Lipopolysaccharide (LPS)

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Lipopolysaccharide (LPS) is a compound made of fats and sugars that are found in the outer membrane of gram-negative bacteria. These bacteria are often pathogenic and negatively influence human health.

LPS is also known as endotoxin and can be released upon the destruction of the outer membrane of bacteria. However, this destructive process is not required and many gram-negative bacteria have been observed as secreting LPS as part of natural cycles (1).

LPS & Human Health

LPS are particularly antagonistic to the innate immune system and can cause rampant inflammation when associated with bacterial dysbiosis (2). This can include acute infections, such as sepsis, or more chronic conditions such as small intestinal bacterial overgrowth (SIBO).

Research has shown that LPS plays a role in the dysregulation of intestinal tight junctions associated with leaky gut syndrome (3). Many other health conditions, really anywhere inflammation is a primary aspect of their pathology, may be worsened by LPS. For example, osteoarthritis has been connected to the presence of circulating LPS (4).

LPS has a specific binding affinity towards immune cells including monocytes, dendrites, macrophages, and B-cells (6). It is through interaction with these cells that LPS is particularly insidious via secretion of pro-inflammatory cytokines, excess nitric oxide, and other potentially damaging compounds.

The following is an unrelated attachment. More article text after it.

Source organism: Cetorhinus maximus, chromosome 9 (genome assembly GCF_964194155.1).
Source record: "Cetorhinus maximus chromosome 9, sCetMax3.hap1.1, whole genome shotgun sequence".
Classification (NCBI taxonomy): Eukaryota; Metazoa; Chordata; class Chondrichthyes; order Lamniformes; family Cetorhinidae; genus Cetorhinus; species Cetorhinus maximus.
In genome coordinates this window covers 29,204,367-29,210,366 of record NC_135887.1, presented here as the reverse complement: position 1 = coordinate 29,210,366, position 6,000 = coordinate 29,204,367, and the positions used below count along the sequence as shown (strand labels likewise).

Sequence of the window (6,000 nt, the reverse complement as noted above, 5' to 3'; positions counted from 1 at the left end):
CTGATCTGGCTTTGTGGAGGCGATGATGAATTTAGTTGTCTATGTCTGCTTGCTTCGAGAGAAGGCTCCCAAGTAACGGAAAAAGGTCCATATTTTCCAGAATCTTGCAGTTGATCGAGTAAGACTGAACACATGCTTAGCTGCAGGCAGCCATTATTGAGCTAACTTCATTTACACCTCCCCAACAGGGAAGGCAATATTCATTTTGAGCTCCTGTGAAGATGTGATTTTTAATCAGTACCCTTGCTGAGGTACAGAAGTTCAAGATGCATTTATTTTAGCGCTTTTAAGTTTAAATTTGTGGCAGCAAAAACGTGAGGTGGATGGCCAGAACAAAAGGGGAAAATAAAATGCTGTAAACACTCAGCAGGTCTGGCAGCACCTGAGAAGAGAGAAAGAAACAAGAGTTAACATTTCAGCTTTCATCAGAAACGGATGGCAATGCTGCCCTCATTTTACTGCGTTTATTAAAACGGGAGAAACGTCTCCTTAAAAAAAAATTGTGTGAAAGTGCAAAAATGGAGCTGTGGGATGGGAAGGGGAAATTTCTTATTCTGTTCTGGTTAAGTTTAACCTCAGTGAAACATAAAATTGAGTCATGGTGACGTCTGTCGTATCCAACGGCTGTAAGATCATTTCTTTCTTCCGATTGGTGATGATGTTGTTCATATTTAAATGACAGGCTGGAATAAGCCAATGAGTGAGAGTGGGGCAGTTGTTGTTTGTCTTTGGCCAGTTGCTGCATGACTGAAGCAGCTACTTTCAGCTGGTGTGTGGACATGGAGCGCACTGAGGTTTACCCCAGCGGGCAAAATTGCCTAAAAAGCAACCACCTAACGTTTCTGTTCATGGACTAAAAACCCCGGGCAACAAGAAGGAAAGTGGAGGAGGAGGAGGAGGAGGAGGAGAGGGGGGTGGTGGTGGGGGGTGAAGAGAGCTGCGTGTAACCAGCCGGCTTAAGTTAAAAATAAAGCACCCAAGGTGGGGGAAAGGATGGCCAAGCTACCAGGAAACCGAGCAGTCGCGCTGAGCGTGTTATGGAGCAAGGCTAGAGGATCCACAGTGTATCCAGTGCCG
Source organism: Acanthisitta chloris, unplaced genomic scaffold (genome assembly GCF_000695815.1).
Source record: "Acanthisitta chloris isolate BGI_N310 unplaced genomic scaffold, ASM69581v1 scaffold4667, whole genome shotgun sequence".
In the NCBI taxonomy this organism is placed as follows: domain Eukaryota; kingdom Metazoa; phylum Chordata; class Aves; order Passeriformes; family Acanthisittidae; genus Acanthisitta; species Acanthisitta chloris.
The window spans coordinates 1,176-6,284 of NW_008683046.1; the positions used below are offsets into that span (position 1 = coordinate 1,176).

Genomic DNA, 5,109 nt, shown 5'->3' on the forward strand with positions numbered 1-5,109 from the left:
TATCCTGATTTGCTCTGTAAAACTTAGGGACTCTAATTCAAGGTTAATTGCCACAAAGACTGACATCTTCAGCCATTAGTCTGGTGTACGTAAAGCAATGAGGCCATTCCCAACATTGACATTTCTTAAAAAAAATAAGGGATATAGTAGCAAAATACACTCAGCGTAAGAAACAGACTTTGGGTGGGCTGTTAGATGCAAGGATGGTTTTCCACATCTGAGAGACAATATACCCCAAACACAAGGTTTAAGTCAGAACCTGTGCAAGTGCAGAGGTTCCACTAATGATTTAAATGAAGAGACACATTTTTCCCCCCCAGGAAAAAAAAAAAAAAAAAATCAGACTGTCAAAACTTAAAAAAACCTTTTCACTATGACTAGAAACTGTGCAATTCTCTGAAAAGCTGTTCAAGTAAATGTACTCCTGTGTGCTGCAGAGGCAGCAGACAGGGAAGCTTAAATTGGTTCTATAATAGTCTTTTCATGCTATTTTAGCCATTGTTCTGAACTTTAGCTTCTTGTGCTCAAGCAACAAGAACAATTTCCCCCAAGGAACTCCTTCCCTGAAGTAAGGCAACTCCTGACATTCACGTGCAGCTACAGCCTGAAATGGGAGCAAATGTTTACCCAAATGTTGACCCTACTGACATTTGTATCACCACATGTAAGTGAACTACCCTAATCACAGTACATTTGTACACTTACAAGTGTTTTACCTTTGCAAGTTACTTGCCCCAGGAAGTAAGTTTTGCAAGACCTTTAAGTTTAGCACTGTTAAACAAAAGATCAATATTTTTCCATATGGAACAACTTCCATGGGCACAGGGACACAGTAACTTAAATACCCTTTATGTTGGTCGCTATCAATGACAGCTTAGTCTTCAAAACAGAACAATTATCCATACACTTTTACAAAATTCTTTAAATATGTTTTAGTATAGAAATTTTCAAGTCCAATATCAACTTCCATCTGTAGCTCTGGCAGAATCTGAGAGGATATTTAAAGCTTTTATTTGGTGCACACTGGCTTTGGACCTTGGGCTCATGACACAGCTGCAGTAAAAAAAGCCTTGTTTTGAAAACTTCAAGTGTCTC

Some bacterial infections such as Lyme (Borellia Burgdofori) do not produce LPS even though they are gram-negative (5). So while inflammatory conditions may manifest in association with bacterial infection, LPS is not always a clear influential factor.


  1. Kulp, Adam, and Meta J Kuehn. “Biological functions and biogenesis of secreted bacterial outer membrane vesicles.” Annual review of microbiology vol. 64 (2010): 163-84. doi:10.1146/annurev.micro.091208.073413
  2. Yücel, G., Zhao, Z., El-Battrawy, I. et al. Lipopolysaccharides induced inflammatory responses and electrophysiological dysfunctions in human-induced pluripotent stem cell-derived cardiomyocytes. Sci Rep 7, 2935 (2017). doi: 10.1038/s41598-017-03147-4
  3. Guo, Shuhong et al. “Lipopolysaccharide causes an increase in intestinal tight junction permeability in vitro and in vivo by inducing enterocyte membrane expression and localization of TLR-4 and CD14.” The American journal of pathology vol. 182,2 (2013): 375-87. doi:10.1016/j.ajpath.2012.10.014
  4. Huang, Zeyu, and Virginia Byers Kraus. “Does lipopolysaccharide-mediated inflammation have a role in OA?.” Nature reviews. Rheumatology vol. 12,2 (2016): 123-9. doi:10.1038/nrrheum.2015.158
  5. Takayama, K., R. J. Rothenberg, and A. G. Barbour. “Absence of lipopolysaccharide in the Lyme disease spirochete, Borrelia burgdorferi.” Infection and immunity 55.9 (1987): 2311-2313.
  6. Abbas, Abul, and Andrew Lichtman. Basic Immunology: Functions and Disorders of the Immune System. 2nd Edition, Netherlands, Elsevier, 2006.